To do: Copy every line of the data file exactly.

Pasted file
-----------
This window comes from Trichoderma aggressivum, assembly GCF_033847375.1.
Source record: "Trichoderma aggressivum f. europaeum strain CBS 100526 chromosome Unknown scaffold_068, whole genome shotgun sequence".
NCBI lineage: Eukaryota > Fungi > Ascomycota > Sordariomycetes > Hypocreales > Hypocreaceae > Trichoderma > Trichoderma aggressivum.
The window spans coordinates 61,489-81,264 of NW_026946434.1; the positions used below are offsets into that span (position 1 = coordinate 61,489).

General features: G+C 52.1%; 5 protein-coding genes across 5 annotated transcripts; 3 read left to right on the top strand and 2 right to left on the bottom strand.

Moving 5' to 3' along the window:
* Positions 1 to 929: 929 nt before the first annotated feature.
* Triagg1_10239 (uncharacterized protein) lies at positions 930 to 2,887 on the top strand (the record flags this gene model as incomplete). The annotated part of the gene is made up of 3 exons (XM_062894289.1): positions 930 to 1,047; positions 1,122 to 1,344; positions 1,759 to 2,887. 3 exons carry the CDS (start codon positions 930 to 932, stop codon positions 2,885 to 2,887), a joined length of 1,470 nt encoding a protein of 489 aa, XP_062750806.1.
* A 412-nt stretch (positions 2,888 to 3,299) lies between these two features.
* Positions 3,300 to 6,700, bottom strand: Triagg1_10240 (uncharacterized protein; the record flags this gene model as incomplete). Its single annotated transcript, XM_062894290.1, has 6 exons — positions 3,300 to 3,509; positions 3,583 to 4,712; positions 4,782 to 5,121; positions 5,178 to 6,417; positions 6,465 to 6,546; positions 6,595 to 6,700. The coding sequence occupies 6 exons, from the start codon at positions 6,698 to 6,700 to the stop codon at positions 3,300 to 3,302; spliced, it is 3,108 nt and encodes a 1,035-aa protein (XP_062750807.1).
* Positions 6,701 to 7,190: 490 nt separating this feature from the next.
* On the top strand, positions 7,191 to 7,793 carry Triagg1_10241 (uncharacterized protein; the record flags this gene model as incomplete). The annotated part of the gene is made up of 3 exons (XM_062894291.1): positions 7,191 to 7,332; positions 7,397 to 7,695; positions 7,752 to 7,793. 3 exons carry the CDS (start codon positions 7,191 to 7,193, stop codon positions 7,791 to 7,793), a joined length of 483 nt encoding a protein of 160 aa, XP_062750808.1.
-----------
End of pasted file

This window comes from Trichoderma aggressivum, assembly GCF_033847375.1.
Source record: "Trichoderma aggressivum f. europaeum strain CBS 100526 chromosome Unknown scaffold_068, whole genome shotgun sequence".
NCBI lineage: Eukaryota > Fungi > Ascomycota > Sordariomycetes > Hypocreales > Hypocreaceae > Trichoderma > Trichoderma aggressivum.
The window spans coordinates 61,489-81,264 of NW_026946434.1; the positions used below are offsets into that span (position 1 = coordinate 61,489).

General features: G+C 52.1%; 5 protein-coding genes across 5 annotated transcripts; 3 read left to right on the top strand and 2 right to left on the bottom strand.

Moving 5' to 3' along the window:
* Positions 1 to 929: 929 nt before the first annotated feature.
* Triagg1_10239 (uncharacterized protein) lies at positions 930 to 2,887 on the top strand (the record flags this gene model as incomplete). The annotated part of the gene is made up of 3 exons (XM_062894289.1): positions 930 to 1,047; positions 1,122 to 1,344; positions 1,759 to 2,887. 3 exons carry the CDS (start codon positions 930 to 932, stop codon positions 2,885 to 2,887), a joined length of 1,470 nt encoding a protein of 489 aa, XP_062750806.1.
* A 412-nt stretch (positions 2,888 to 3,299) lies between these two features.
* Positions 3,300 to 6,700, bottom strand: Triagg1_10240 (uncharacterized protein; the record flags this gene model as incomplete). Its single annotated transcript, XM_062894290.1, has 6 exons — positions 3,300 to 3,509; positions 3,583 to 4,712; positions 4,782 to 5,121; positions 5,178 to 6,417; positions 6,465 to 6,546; positions 6,595 to 6,700. The coding sequence occupies 6 exons, from the start codon at positions 6,698 to 6,700 to the stop codon at positions 3,300 to 3,302; spliced, it is 3,108 nt and encodes a 1,035-aa protein (XP_062750807.1).
* Positions 6,701 to 7,190: 490 nt separating this feature from the next.
* On the top strand, positions 7,191 to 7,793 carry Triagg1_10241 (uncharacterized protein; the record flags this gene model as incomplete). The annotated part of the gene is made up of 3 exons (XM_062894291.1): positions 7,191 to 7,332; positions 7,397 to 7,695; positions 7,752 to 7,793. 3 exons carry the CDS (start codon positions 7,191 to 7,193, stop codon positions 7,791 to 7,793), a joined length of 483 nt encoding a protein of 160 aa, XP_062750808.1.